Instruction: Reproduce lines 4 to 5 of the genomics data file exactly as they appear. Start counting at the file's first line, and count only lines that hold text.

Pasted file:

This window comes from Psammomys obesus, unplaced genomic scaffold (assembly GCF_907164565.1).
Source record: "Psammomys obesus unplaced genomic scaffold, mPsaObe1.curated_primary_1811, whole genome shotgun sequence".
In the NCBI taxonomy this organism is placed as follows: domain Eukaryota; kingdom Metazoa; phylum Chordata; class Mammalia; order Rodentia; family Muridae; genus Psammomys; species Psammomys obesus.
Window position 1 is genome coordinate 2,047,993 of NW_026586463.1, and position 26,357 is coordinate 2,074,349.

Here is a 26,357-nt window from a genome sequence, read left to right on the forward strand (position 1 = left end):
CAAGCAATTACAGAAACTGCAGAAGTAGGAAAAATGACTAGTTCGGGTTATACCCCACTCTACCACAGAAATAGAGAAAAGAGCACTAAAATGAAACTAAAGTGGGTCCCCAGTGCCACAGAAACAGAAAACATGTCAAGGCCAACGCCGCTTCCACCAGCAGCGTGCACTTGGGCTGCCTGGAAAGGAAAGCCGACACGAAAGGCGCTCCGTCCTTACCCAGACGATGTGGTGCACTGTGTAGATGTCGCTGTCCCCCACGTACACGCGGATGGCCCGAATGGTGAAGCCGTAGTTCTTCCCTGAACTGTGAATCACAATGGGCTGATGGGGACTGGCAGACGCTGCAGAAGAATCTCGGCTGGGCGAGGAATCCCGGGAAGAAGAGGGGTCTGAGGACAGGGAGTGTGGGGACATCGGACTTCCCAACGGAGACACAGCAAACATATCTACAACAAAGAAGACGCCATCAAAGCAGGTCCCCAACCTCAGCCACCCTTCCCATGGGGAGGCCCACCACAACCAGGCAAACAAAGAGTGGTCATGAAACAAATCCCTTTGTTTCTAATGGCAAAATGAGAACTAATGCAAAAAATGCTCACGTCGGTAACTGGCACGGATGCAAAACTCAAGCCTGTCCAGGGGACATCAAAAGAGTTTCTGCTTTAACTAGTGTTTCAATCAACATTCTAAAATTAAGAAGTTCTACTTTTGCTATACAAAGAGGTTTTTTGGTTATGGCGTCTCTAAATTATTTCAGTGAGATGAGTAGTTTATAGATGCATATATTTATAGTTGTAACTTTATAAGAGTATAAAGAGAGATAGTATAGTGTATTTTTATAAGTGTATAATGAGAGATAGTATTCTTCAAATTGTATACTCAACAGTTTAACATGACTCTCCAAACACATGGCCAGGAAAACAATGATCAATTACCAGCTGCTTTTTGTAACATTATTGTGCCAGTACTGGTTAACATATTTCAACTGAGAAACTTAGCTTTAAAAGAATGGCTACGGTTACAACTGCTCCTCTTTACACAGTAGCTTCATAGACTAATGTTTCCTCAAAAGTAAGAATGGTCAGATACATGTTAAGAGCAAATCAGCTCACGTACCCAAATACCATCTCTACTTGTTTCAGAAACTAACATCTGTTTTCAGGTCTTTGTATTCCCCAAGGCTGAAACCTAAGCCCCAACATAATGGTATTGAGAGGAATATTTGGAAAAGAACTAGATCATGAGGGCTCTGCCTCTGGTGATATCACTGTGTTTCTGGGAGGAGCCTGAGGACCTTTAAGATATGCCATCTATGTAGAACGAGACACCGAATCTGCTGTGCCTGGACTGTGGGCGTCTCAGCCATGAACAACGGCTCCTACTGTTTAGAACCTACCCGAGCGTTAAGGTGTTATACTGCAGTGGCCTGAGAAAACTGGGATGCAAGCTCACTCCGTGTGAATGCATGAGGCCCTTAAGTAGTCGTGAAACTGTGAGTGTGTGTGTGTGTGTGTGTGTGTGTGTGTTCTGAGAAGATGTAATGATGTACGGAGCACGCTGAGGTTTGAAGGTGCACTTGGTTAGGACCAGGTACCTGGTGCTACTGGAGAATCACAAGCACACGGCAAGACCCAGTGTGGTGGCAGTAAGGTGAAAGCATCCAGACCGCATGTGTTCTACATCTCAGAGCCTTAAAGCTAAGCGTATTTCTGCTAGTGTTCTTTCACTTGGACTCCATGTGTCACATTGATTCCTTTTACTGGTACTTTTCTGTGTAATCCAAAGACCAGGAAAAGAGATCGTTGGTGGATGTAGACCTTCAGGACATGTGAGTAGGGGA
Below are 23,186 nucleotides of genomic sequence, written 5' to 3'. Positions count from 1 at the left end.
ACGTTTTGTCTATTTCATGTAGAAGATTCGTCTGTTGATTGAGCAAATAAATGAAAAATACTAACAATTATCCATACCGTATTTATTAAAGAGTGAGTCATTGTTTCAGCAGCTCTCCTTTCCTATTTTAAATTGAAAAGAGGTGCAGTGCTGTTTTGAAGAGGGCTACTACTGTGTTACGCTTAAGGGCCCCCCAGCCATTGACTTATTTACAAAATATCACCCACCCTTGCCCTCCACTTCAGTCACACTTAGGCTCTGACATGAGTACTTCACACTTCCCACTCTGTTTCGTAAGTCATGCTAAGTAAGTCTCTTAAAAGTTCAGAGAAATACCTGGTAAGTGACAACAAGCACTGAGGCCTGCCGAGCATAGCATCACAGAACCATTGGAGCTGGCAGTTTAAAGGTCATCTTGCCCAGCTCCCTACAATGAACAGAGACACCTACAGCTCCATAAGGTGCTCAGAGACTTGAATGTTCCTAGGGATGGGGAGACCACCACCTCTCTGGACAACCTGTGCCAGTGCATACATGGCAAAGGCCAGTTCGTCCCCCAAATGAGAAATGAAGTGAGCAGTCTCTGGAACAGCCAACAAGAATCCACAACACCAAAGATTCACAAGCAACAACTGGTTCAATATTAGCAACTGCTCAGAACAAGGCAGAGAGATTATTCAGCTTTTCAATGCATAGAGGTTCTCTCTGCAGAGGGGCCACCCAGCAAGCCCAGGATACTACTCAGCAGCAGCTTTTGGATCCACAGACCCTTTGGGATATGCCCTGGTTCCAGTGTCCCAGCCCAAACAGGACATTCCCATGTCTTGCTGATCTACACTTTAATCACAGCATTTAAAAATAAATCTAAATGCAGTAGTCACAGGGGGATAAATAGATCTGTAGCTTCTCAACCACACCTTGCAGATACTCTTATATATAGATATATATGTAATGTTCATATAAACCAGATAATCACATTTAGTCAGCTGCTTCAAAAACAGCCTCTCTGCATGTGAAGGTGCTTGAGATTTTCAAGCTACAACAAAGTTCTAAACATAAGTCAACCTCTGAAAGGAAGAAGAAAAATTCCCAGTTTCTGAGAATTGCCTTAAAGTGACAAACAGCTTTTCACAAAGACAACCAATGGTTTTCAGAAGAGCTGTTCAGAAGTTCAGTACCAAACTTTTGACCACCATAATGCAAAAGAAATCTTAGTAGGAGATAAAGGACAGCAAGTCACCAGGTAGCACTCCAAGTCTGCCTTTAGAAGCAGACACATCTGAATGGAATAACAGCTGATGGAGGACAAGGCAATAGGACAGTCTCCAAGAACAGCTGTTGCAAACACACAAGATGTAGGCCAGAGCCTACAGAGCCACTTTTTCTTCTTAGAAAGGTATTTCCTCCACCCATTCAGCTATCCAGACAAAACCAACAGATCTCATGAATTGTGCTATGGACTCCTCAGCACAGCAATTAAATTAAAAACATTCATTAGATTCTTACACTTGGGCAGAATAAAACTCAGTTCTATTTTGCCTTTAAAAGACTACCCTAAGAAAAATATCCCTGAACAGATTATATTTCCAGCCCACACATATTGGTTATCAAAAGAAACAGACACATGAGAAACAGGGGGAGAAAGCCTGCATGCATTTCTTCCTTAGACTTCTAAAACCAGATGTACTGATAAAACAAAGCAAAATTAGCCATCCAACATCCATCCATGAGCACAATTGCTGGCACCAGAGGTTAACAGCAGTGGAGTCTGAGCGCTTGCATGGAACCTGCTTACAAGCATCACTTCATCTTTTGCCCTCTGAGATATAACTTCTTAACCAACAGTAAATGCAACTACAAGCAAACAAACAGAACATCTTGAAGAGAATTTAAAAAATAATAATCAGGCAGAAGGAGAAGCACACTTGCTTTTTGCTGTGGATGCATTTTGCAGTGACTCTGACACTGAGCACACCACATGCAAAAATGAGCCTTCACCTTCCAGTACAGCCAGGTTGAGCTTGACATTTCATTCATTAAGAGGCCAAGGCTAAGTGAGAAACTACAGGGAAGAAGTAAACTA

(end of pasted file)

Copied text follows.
Window position 1 is genome coordinate 2,047,993 of NW_026586463.1, and position 26,357 is coordinate 2,074,349.

Here is a 26,357-nt window from a genome sequence, read left to right on the forward strand (position 1 = left end):